The former Daily
Show trendspotter and Conan writer is on
the way up. He’s doing it his way.






Martin doesn’t look or act like most comics. The slight, law school dropout
isn’t a high-energy, clean-cut performer with a broad grin perpetually plastered
across his face. The cerebral New
Jersey native is a laid-back performer with a
perpetual 5 o’clock shadow, who occasionally flashes a shy smile.



Martin is undeniably funny. His love of surreal comic Steven Wright’s work
often shows up in his own provocative comedy: “I use this product called ‘I Can’t Believe It’s Not Butter’ because
sometimes when I’m eating toast, I like to be incredulous. ‘How was breakfast?’



well-respected arbiters of taste as Daily
host Jon Stewart and Hollywood icon
Steven Spielberg are thrilled to be in bed with Martin. The former catapulted
the ex Daily Show intern to
correspondent status.



         Martin occasionally contributed to The Daily Show delivering the
‘Trendspotting’ segment. However, Martin has been busy in the film world. The
former Late Night With Conan O’Brien writer sold his movie concept for ‘Will
to Spielberg’s DreamWorks, in which he will play a supporting role. Martin will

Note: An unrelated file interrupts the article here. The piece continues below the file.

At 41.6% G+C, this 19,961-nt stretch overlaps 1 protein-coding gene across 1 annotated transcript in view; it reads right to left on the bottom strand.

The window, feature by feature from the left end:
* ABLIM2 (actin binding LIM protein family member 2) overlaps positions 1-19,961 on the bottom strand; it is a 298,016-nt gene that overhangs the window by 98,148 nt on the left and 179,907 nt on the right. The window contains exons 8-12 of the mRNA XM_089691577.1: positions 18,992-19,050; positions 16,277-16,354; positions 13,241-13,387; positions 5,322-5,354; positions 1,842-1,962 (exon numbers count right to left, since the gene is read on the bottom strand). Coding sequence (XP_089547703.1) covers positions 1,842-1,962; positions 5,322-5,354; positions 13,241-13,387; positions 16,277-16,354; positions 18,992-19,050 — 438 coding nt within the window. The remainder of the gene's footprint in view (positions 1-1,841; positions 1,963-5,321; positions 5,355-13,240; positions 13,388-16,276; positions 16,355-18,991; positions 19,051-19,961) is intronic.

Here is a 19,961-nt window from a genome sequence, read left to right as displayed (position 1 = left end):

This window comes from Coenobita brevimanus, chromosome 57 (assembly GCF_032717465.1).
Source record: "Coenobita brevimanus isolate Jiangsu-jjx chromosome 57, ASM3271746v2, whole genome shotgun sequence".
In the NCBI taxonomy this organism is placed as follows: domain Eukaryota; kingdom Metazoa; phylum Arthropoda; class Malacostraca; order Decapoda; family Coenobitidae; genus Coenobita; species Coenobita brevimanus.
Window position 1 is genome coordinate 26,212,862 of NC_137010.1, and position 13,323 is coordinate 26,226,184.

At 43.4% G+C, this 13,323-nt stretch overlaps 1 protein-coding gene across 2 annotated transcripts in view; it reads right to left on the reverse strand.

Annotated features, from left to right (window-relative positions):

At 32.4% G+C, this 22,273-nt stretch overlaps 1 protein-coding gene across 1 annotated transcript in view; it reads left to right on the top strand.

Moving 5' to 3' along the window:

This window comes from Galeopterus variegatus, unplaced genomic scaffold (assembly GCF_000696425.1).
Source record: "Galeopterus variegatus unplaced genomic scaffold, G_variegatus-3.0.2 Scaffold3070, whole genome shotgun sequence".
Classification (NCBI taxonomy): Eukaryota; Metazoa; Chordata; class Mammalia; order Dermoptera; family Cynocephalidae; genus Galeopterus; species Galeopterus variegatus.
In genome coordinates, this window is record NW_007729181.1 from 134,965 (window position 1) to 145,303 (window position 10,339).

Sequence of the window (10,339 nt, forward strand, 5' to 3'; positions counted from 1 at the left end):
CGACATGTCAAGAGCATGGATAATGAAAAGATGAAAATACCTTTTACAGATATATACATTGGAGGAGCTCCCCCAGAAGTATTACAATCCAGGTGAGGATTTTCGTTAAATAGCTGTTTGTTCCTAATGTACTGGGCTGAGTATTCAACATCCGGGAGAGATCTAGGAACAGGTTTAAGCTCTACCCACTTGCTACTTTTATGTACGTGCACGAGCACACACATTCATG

also play the lead in the film, The Moon
Both films are slated for 2009 release.



     But the project
that could catapult him to another echelon is his forthcoming series, Important Things With Demetri Martin,
which will be produced by Stewart. The much-anticipated Martin vehicle debuts
on Comedy Central in February. Martin waxes about his Daily Show days, choosing comedy over law and why he passed on
auditioning for Saturday Night Live.





BLURT: Is the Daily Show the new comedic launching


MARTIN: It is just that. Isn’t it crazy? Jon (Stewart) and
Ben (Karlin), who is the executive producer, have made the show very relevant.
They’re a very powerful team. Relevance is as important as humor to those guys.
It’s just such a great show.


 You’re proof that an internship can lead to a

 I interned at The Daily Show back when
Craig Kilborn was host. It was an amazing experience.


Kilborn as smug as he seems to be?

 Craig was cool with me. He seemed like a
decent guy. Then he would do his (arrogant) thing on camera and you would see
him do that in the hall. The genius of Craig was that you didn’t know who he
was. To me, he’s a genuine puzzle.


the difference between Kilborn and Stewart?

 Jon is a true comic. He toured and dealt
with hecklers. Before Craig did the Daily
, he was from Sportscenter and prior to that he was a weatherman.
They’re two totally different people. I’m a comic so maybe I’m biased about Jon
but he is so great. He can make a joke work twice as well by just finishing it
with a look. He and (Conan O’Brien) have a great deal in common. They’re
both economical with jokes. They both understand comedy. If you come to them
with a joke that’s not working, they will fix it and you leave them saying,
‘why didn’t I think of that?’ They’re both great.


were studying to become a lawyer but like Greg Giraldo and Paul Mercurio, you
left law for comedy? Why do so many comics make that jump?